Sunday, December 13, 2020

Be Patient So You Don't Become A Patient

Maybe the best thing to do now is nothing. To not change anything. My friend, whom I shall not name is always drawn to bright, new and shiny things. He is always after the latest fads. Especially when it comes to health and fitness.

Consider his diet. He is always following the latest 'flavour of the month'. Whether it's low carb, high fat, Atkins, South Beach, intermittent fasting etc, he's tried them all. I often tell him that his quickness in switching diets (due to not seeing results quickly enough) is probably detrimental to him losing weight.

I quoted him a study done by researchers comparing low fat and low carb diets. Participants were randomly tracked for a year. Those who lost the most weight were those who adhered to that diet. Being on either diet didn't matter as much. Slow and steady wins all the time in the long haul.

I would say this is exactly the same for fitness too. A paper published in the British Journal of Sports Medicine found that the best way to avoid getting injured is to slowly increase your training volume over time. Excessive and rapid increases in training loads are responsible for a large proportion of non-contact soft tissue injuries.

I travelled extensively with our Singapore badminton players and went to two Olympic Games with Team Singapore. The players had training camps and competitions all over the world and I've had the privilege of seeing world class badminton players like Lin Dan, Lee Chong Wei, Taufik Hidayat, Peter Gade and Singapore's own Ronald Susilo  train. (Below is a picture of him beating Lin Dan at the Athens Olympics).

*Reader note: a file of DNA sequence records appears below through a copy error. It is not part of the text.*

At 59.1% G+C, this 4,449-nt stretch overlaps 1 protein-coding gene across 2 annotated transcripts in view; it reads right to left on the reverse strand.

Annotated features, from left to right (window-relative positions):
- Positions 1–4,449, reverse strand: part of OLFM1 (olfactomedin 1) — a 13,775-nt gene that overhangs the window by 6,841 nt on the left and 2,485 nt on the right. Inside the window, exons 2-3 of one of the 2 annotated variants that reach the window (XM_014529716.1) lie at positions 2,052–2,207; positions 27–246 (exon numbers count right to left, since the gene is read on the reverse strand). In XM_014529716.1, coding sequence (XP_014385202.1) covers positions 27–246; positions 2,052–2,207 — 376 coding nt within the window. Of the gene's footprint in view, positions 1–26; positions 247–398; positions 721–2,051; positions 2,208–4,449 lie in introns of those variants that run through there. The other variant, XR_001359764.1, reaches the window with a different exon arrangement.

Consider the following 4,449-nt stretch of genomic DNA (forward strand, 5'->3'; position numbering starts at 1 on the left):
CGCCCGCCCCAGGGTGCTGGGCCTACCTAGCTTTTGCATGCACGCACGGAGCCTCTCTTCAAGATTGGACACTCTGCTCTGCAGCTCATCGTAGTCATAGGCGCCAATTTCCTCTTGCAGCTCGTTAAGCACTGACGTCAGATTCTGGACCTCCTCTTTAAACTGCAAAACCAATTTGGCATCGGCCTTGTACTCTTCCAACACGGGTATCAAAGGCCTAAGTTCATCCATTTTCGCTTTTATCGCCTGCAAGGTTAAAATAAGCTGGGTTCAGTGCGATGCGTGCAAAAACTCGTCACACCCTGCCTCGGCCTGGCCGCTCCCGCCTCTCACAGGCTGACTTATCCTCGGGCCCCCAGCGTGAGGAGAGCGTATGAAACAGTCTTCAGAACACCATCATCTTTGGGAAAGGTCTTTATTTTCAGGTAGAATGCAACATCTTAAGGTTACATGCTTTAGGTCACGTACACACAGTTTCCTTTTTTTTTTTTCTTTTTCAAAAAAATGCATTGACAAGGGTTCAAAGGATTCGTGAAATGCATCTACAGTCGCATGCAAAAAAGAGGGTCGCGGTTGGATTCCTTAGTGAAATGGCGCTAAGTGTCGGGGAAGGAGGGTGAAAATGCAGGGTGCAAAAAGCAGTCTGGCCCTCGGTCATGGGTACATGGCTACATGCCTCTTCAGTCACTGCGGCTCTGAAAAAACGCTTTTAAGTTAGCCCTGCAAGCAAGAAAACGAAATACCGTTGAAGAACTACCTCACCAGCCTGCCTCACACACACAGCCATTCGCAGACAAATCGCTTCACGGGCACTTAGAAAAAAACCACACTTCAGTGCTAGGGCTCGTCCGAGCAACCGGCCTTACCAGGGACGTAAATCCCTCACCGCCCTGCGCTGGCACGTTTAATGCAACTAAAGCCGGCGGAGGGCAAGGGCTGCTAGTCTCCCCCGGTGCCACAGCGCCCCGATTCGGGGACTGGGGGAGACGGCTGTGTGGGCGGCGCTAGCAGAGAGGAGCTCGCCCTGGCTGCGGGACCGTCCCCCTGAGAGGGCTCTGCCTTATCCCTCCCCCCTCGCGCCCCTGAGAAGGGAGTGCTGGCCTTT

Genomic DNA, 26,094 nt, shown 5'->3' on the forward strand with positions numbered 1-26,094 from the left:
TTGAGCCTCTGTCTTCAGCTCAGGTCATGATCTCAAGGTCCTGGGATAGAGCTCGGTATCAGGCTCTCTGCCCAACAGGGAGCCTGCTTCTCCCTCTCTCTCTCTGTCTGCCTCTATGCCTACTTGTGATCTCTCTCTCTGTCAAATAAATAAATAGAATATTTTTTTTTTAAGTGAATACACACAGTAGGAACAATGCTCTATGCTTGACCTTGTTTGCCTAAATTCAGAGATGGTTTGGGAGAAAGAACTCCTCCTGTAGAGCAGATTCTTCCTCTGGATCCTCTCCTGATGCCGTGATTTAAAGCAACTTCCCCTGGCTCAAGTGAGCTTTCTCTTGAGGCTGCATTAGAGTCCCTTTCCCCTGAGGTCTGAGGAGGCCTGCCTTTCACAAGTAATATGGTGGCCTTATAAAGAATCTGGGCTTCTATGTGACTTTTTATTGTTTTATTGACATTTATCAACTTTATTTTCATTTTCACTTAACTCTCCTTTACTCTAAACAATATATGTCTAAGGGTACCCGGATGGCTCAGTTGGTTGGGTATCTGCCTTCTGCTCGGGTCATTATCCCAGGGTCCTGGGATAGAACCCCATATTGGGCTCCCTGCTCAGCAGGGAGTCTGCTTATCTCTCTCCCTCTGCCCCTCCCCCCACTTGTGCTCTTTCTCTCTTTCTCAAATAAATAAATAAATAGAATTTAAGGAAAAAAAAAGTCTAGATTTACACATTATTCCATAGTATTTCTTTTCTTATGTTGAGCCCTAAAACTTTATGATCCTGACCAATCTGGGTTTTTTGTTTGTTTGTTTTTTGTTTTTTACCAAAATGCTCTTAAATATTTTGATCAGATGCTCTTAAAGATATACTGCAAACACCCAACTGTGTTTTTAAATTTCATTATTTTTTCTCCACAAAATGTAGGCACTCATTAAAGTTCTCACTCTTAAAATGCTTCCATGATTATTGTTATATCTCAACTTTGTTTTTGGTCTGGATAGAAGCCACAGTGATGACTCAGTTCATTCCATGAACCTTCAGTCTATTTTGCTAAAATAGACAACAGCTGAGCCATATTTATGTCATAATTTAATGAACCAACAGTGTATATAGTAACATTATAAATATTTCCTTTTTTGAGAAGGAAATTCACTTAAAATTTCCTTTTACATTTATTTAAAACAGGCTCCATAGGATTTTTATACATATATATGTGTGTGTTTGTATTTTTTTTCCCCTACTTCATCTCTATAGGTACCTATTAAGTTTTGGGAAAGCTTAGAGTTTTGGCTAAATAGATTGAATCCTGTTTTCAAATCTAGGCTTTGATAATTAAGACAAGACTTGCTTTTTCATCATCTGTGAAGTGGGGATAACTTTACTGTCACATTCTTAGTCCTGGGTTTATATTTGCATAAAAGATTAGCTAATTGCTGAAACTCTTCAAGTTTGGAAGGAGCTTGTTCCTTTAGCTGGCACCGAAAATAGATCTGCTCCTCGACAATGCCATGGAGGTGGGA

I'm more excited than Ronald!
They all employ different strategies to build fitness and hone their court skills. Different coaches have different coaching styles. But all lead to the same objective, to be able on put the shuttlecock where they want to on court, be it with a smash or drop shot to win the point. To win the badminton match.

Sitting on court in Beijing 2008
And the key to success is that the players stick to the plan. There are many roads leading to Rome, and they get there only if they stick to their path.

If the training you did this week was twice as much as what you average over the past four weeks, you're 5 to 10 times more prone to getting injured compared to 10 percent increases in training volume and intensity.

This is especially true when my patients are returning from injury. I always tell them to err on the side of caution. Doing too much too soon may get them injured again. Our bodies need time to adapt to training loads after injury.

So as this strange, unprecedented year draws to a close, hang in there if your diet or fitness routine hasn't gone exactly to plan. Be patient, keep at it, remember it's slow and steady that always wins in the end. Patience is really a virtue.


Gabbett TJ (2016). The Training - Injury Prevention Paradox: Should Athletes Be Training Smarter And Harder? BJSM. 50(5): 273-280. DOI: 10.1136/bjsports-2015-095788.

Gardner CD, Trepanowski JF et al (2018). Effect Of Low-fat Vs Low-carbohydrate Diet On 12-month Weight Loss In Overweight Adults And the Association With Genotype Pattern Or Insulin Secretion. JAMA. 319(7): 667-679. DOI: 10.1001/jama.2018.0245.

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